In a recent revelation, Boeing, one of the world’s leading aerospace and defense technology giants, has confirmed that it fell victim to a cyberattack in late October 2023. The attack primarily targeted Boeing’s information systems, particularly affecting its parts business. This acknowledgment comes in the wake of claims by the LockBit ransomware group, a notorious cybercriminal organization, that it was behind the attack. Boeing has not yet confirmed whether a ransom was paid to the group.
Boeing is currently collaborating with law enforcement agencies and cybersecurity experts to investigate the extent of the breach and to recover any data that may have been compromised during the cyberattack. The company’s proactive stance towards addressing the incident underscores the seriousness of the situation.
The LockBit ransomware group, known for encrypting victims’ data and demanding a ransom for decryption, initially mentioned Boeing as their new target on their dark web blog. However, they later removed the post, suggesting that negotiations might be underway.
Questions Surrounding the Attack
The revelation has ignited speculation about whether the LockBit Group genuinely breached Boeing’s security. Some experts, including Jon DiMaggio, have raised the possibility that the group may be in decline or compromised. Boeing’s confirmation, however, indicates that the group remains active and poses a significant threat.
LockBit Group – More Than Meets the Eye
Vx-underground, an online repository for malware samples, has described the LockBit group as a complex and well-organized entity. In a recent tweet, they stated, “LockBit is not simply a group of individuals operating from a basement. They consist of administrators, developers, money launderers, and notably collaborate with affiliates and other threat groups.”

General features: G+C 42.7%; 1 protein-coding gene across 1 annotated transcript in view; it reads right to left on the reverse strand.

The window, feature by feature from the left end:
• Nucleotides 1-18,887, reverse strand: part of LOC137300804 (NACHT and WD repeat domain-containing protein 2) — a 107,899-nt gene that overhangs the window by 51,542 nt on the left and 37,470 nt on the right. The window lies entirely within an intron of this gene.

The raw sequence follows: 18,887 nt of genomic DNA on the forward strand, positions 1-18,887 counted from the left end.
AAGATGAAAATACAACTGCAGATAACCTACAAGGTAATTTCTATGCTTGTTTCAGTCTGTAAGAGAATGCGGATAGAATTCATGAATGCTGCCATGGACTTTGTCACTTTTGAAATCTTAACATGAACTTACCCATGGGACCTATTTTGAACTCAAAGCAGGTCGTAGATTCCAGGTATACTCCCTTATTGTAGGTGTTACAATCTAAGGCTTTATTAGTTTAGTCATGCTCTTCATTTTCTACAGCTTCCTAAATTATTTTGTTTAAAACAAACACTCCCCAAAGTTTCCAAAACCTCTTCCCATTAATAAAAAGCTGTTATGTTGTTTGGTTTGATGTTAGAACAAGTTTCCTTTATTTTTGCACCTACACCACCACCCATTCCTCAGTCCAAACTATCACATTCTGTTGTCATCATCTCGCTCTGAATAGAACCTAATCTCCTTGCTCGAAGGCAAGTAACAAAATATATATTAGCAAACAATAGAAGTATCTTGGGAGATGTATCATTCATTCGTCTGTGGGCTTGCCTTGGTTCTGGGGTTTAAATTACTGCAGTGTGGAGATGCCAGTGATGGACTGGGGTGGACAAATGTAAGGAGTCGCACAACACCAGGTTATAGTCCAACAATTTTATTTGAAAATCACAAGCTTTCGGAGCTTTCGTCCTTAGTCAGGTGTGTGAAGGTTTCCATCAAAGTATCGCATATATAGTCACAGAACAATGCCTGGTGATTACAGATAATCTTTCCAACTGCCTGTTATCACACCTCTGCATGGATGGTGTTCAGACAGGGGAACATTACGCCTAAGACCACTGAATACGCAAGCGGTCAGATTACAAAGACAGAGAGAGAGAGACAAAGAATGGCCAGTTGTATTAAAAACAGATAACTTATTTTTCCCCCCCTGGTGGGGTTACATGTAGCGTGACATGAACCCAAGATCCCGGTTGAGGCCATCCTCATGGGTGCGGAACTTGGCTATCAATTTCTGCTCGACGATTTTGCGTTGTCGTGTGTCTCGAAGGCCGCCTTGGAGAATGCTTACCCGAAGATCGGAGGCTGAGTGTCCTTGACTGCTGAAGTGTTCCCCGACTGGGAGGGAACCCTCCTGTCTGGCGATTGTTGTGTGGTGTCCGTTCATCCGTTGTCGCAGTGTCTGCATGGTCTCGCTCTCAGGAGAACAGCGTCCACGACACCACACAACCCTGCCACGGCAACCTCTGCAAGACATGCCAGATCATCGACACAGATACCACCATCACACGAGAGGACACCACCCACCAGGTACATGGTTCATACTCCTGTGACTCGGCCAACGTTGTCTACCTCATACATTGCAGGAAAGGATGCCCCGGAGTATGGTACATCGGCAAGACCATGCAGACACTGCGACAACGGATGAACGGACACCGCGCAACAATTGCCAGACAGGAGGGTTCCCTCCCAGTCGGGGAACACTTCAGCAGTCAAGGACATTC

Global Anti-Ransomware Alliance
Coincidentally, this cyberattack on Boeing occurred shortly after the United States announced an alliance of 40 countries to combat ransomware threats. This alliance emphasized a strong stance against paying ransoms to threat actors, highlighting the increasing global efforts to tackle cybercrime.
ALSO READ: Uniting Against Ransomware: Global Alliance Commits to Never Pay Ransom to Cybercriminals
No Confirmation on Ransom Payment
Boeing has not provided details about whether a ransom was paid to the LockBit Group. However, the company has assured stakeholders and the public that it is actively working to restore the affected systems without causing disruptions to its core business operations.
Zero-Day Vulnerability Suspected
William Wright, CEO of Closed Door Security, has suggested that the cyberattack on Boeing may have exploited a zero-day vulnerability. He stressed the importance of Boeing conducting thorough forensics into the attack promptly, stating, “Based on the information available, it looks like the incident was executed via a zero-day vulnerability. Which vulnerability remains to be seen, and we also don’t know if other criminal gangs are actively exploiting it as well. The sooner Boeing carries out its forensics into the attack, the better.”
The story surrounding the cyberattack on Boeing is still unfolding, and more updates are expected in the coming days. As of the time of publishing this article, Boeing’s parts and distribution domain remains offline due to technical issues.
This incident marks another cybersecurity challenge for Boeing, with previous attacks, including a malware attack introducing the WannaCry ransomware in March 2018, and the DoppelPaymer ransomware targeting several prominent companies, including SpaceX, Tesla, and a parts manufacturer associated with Boeing, in March 2020. Boeing’s resilience and the ongoing investigation into the latest breach will be closely monitored as the situation continues to develop.